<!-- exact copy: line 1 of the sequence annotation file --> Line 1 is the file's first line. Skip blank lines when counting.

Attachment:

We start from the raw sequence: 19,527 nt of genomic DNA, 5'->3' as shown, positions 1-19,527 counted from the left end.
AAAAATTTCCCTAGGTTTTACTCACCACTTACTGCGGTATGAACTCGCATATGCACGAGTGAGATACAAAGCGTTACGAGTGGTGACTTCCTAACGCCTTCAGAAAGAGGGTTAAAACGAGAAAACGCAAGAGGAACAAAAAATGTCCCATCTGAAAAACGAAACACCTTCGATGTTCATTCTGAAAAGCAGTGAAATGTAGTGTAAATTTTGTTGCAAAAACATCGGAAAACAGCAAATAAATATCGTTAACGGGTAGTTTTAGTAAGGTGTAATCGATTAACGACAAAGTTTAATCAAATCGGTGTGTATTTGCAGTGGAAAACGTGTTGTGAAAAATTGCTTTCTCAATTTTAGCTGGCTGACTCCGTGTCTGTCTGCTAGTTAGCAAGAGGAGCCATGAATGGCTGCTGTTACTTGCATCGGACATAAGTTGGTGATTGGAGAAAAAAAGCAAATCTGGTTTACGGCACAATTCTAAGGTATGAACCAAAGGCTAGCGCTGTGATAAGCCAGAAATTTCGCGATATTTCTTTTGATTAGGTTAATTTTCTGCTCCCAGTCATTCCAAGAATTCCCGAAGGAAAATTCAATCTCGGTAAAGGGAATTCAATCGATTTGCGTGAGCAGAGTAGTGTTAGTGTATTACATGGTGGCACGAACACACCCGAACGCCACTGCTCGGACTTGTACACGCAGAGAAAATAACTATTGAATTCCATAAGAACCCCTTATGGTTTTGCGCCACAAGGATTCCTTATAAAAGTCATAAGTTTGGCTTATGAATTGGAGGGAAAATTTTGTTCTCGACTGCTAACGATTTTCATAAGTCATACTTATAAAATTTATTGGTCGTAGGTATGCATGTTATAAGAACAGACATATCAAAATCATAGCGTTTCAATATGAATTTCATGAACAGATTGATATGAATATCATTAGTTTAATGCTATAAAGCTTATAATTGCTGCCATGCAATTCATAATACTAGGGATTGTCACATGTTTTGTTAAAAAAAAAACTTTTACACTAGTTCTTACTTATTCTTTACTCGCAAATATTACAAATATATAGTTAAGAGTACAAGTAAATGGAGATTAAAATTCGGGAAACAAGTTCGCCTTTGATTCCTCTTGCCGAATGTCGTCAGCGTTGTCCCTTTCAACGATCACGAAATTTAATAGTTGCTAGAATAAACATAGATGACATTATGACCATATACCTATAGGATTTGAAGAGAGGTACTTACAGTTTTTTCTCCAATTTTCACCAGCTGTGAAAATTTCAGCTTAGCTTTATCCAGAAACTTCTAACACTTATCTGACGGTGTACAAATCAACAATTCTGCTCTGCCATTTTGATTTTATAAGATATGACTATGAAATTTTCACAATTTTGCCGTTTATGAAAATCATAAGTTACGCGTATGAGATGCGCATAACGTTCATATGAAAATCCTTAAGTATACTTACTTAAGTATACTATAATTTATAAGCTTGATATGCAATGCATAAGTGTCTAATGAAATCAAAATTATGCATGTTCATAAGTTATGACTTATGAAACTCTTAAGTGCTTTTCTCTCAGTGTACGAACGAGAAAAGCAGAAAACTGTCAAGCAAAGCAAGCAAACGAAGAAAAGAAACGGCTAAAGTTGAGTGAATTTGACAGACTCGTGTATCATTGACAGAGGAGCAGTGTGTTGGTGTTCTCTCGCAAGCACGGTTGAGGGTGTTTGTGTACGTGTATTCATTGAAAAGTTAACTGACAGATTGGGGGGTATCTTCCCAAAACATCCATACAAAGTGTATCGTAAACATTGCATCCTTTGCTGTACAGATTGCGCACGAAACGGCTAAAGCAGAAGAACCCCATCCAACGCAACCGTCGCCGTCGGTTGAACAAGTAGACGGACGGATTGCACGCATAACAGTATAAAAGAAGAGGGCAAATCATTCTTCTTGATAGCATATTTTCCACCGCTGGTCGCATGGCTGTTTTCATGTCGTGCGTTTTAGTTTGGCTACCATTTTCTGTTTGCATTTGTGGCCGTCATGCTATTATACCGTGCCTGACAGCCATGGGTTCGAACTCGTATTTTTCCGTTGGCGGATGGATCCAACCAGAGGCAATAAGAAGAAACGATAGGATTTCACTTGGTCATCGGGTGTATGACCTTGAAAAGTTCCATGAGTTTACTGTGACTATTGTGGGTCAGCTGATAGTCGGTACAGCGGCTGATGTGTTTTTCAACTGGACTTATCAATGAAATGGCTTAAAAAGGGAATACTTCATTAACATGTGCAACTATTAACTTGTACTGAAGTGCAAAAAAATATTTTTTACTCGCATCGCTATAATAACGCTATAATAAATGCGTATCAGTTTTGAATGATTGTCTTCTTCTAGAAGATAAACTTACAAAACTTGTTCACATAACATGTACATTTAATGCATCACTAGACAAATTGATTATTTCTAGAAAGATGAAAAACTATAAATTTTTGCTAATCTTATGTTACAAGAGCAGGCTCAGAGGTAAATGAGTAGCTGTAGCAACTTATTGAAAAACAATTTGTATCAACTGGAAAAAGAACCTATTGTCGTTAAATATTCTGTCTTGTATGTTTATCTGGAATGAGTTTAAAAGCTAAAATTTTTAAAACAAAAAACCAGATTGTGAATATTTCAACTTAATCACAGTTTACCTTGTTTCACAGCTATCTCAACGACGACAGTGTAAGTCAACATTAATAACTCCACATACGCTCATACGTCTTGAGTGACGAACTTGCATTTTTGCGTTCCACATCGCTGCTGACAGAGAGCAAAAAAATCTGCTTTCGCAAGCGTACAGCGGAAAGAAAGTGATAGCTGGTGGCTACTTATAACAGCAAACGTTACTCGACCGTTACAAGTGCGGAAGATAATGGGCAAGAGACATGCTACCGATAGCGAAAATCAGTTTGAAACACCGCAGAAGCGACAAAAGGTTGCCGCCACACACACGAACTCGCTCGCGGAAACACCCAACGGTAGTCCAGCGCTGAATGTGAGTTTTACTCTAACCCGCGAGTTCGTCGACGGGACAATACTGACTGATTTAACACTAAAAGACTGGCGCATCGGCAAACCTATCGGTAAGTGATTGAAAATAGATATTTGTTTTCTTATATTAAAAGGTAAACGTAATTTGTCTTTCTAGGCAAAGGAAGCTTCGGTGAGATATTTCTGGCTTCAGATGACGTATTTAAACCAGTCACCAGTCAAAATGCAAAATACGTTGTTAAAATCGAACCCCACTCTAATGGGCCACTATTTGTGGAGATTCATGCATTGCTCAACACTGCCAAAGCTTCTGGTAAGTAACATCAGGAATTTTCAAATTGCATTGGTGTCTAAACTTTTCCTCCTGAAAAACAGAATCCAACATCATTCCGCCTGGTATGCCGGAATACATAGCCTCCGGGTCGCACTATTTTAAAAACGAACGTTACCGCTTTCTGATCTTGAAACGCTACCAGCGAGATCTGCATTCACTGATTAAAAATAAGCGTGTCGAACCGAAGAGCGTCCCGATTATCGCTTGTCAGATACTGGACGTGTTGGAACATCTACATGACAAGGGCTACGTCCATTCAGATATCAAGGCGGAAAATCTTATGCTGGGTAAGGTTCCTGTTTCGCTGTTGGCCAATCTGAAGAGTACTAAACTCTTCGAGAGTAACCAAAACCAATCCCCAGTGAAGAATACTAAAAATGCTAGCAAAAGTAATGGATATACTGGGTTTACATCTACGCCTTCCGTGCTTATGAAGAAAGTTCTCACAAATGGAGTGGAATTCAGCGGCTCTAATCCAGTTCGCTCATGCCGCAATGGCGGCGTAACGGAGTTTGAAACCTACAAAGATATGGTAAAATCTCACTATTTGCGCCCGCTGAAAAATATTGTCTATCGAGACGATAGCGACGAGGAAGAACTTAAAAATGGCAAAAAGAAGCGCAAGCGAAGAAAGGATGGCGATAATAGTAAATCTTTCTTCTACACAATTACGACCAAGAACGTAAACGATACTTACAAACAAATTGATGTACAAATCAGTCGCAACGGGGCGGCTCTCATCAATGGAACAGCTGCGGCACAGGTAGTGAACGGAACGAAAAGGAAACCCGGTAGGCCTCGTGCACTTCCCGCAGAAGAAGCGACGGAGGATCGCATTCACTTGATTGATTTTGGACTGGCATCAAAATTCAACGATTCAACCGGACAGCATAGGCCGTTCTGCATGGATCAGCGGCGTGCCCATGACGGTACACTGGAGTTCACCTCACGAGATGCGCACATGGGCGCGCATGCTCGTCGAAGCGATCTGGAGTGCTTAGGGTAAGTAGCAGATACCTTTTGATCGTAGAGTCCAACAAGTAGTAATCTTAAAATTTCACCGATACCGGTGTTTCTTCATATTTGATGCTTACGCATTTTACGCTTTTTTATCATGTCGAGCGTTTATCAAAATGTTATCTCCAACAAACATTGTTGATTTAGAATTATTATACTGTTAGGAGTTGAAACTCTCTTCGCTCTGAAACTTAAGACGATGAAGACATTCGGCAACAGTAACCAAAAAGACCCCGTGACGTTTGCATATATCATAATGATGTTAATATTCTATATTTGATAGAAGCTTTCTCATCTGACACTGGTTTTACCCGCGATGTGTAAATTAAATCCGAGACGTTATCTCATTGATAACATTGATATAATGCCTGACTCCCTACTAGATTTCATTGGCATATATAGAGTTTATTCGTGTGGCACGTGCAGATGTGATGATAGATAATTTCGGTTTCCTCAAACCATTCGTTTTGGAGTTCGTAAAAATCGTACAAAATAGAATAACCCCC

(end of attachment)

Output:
We start from the raw sequence: 19,527 nt of genomic DNA, 5'->3' as shown, positions 1-19,527 counted from the left end.